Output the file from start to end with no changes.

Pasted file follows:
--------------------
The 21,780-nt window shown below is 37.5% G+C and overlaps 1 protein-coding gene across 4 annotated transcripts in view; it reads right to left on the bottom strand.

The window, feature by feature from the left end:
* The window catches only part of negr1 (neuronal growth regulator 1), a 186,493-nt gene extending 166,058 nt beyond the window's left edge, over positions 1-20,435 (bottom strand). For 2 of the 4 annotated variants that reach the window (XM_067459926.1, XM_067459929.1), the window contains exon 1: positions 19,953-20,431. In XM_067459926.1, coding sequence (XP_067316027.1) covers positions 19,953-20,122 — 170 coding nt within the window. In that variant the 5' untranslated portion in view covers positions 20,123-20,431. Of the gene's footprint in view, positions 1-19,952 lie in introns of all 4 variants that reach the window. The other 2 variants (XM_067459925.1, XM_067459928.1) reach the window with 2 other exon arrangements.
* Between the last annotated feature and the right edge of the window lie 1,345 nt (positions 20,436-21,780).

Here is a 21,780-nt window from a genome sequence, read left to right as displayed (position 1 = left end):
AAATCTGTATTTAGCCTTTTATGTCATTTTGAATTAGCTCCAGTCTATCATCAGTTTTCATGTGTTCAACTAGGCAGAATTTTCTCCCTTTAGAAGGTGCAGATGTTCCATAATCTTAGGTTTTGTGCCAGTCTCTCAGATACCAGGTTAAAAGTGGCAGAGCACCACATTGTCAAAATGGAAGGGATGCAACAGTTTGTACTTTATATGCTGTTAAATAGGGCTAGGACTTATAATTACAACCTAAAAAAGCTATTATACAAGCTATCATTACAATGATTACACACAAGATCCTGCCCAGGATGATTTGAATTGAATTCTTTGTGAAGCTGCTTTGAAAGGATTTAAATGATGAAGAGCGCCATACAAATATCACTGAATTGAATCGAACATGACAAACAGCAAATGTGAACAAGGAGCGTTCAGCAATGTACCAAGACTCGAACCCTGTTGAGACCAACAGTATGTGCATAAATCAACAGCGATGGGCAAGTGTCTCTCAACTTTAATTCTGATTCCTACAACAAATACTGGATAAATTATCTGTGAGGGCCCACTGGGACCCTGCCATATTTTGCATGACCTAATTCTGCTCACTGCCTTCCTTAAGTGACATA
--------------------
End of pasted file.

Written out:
The 21,780-nt window shown below is 37.5% G+C and overlaps 1 protein-coding gene across 4 annotated transcripts in view; it reads right to left on the bottom strand.

The window, feature by feature from the left end:
* The window catches only part of negr1 (neuronal growth regulator 1), a 186,493-nt gene extending 166,058 nt beyond the window's left edge, over positions 1-20,435 (bottom strand). For 2 of the 4 annotated variants that reach the window (XM_067459926.1, XM_067459929.1), the window contains exon 1: positions 19,953-20,431. In XM_067459926.1, coding sequence (XP_067316027.1) covers positions 19,953-20,122 — 170 coding nt within the window. In that variant the 5' untranslated portion in view covers positions 20,123-20,431. Of the gene's footprint in view, positions 1-19,952 lie in introns of all 4 variants that reach the window. The other 2 variants (XM_067459925.1, XM_067459928.1) reach the window with 2 other exon arrangements.
* Between the last annotated feature and the right edge of the window lie 1,345 nt (positions 20,436-21,780).

Here is a 21,780-nt window from a genome sequence, read left to right as displayed (position 1 = left end):
AAATCTGTATTTAGCCTTTTATGTCATTTTGAATTAGCTCCAGTCTATCATCAGTTTTCATGTGTTCAACTAGGCAGAATTTTCTCCCTTTAGAAGGTGCAGATGTTCCATAATCTTAGGTTTTGTGCCAGTCTCTCAGATACCAGGTTAAAAGTGGCAGAGCACCACATTGTCAAAATGGAAGGGATGCAACAGTTTGTACTTTATATGCTGTTAAATAGGGCTAGGACTTATAATTACAACCTAAAAAAGCTATTATACAAGCTATCATTACAATGATTACACACAAGATCCTGCCCAGGATGATTTGAATTGAATTCTTTGTGAAGCTGCTTTGAAAGGATTTAAATGATGAAGAGCGCCATACAAATATCACTGAATTGAATCGAACATGACAAACAGCAAATGTGAACAAGGAGCGTTCAGCAATGTACCAAGACTCGAACCCTGTTGAGACCAACAGTATGTGCATAAATCAACAGCGATGGGCAAGTGTCTCTCAACTTTAATTCTGATTCCTACAACAAATACTGGATAAATTATCTGTGAGGGCCCACTGGGACCCTGCCATATTTTGCATGACCTAATTCTGCTCACTGCCTTCCTTAAGTGACATA